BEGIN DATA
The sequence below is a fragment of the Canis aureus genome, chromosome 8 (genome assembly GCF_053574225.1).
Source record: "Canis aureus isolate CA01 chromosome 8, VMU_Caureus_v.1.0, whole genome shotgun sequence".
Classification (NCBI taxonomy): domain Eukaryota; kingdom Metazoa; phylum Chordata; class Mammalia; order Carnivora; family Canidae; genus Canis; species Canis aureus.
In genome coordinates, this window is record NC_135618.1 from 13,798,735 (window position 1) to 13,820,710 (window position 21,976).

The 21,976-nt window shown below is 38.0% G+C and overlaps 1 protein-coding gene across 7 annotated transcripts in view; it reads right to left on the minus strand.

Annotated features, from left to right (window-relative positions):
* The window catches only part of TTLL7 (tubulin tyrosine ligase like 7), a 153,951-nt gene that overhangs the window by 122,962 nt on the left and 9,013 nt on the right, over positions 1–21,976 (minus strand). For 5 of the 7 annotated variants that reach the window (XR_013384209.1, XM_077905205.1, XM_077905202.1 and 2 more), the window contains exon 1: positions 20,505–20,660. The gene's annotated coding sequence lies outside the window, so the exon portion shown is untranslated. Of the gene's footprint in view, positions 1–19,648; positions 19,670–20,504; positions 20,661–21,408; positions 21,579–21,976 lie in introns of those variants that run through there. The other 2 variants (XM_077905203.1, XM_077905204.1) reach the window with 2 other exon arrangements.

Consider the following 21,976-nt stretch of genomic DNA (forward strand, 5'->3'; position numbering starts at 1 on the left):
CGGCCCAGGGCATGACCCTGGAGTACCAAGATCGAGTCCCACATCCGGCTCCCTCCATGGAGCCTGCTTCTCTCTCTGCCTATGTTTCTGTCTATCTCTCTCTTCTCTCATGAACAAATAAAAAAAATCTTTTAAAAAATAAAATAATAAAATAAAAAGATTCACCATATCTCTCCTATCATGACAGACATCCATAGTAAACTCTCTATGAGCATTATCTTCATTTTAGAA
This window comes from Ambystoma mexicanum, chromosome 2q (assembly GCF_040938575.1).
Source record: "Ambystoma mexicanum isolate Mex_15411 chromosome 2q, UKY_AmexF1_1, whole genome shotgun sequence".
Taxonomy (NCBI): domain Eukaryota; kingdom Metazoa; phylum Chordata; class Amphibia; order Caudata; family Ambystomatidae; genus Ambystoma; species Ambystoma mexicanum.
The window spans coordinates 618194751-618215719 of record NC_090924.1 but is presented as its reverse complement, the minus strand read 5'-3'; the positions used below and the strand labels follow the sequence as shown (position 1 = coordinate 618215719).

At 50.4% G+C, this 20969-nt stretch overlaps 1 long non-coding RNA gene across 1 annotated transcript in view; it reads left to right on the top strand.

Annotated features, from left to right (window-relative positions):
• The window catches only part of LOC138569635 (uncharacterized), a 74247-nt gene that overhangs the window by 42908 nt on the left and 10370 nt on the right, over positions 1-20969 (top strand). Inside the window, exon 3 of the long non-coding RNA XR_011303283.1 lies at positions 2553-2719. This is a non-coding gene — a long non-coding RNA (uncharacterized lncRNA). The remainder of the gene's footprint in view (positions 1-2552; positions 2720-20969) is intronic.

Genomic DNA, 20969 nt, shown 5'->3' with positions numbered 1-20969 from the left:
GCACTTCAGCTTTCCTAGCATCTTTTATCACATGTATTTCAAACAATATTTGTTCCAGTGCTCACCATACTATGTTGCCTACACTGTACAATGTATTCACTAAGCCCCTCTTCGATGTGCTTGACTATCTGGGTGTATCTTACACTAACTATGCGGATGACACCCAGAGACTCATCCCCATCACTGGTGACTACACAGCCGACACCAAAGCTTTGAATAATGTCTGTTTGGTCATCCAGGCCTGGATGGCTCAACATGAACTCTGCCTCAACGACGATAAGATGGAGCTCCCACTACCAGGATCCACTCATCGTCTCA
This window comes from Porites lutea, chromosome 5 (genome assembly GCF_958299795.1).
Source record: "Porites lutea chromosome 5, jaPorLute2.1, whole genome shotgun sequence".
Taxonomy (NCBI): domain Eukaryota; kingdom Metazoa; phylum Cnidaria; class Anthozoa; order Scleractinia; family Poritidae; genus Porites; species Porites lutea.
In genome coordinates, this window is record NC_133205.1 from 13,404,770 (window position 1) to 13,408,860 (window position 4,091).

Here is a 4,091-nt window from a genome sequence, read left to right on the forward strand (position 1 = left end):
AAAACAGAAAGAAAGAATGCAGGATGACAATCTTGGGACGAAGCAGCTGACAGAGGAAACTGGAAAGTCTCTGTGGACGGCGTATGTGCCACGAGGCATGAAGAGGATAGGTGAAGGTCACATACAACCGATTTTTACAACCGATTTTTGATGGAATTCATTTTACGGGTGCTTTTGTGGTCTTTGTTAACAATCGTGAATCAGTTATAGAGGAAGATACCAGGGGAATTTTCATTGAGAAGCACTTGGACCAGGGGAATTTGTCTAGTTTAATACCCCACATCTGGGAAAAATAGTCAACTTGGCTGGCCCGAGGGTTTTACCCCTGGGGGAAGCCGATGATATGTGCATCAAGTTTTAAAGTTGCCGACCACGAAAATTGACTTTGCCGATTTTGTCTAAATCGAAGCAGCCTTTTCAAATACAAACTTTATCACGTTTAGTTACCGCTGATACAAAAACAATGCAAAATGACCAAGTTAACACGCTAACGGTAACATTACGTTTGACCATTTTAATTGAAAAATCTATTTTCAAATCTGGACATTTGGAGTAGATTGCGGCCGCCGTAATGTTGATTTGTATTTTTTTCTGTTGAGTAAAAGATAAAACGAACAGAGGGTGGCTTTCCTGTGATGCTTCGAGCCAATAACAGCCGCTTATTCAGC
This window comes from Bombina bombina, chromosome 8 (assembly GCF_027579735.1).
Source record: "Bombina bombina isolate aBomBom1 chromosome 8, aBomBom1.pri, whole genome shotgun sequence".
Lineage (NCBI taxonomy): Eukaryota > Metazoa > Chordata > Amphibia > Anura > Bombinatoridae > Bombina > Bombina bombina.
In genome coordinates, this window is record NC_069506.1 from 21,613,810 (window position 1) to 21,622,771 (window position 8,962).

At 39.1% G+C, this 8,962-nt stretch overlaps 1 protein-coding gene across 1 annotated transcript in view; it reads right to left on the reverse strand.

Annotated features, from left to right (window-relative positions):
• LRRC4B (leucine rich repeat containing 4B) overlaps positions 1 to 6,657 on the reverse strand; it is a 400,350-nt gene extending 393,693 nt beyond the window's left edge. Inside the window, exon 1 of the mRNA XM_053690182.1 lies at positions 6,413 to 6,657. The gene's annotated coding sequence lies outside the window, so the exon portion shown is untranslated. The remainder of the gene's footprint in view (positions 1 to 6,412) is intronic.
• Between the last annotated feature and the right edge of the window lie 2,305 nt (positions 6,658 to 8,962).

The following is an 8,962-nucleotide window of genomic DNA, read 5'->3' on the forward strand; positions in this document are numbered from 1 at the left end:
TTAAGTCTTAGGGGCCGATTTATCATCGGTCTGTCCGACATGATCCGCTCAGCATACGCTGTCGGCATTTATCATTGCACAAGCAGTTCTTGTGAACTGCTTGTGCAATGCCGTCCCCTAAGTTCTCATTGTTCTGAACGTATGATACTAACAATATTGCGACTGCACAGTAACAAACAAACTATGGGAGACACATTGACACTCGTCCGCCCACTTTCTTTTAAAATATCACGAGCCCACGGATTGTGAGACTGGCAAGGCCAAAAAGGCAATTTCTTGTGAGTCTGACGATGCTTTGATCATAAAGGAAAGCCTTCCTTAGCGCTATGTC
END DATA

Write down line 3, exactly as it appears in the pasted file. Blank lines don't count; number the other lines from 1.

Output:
Classification (NCBI taxonomy): domain Eukaryota; kingdom Metazoa; phylum Chordata; class Mammalia; order Carnivora; family Canidae; genus Canis; species Canis aureus.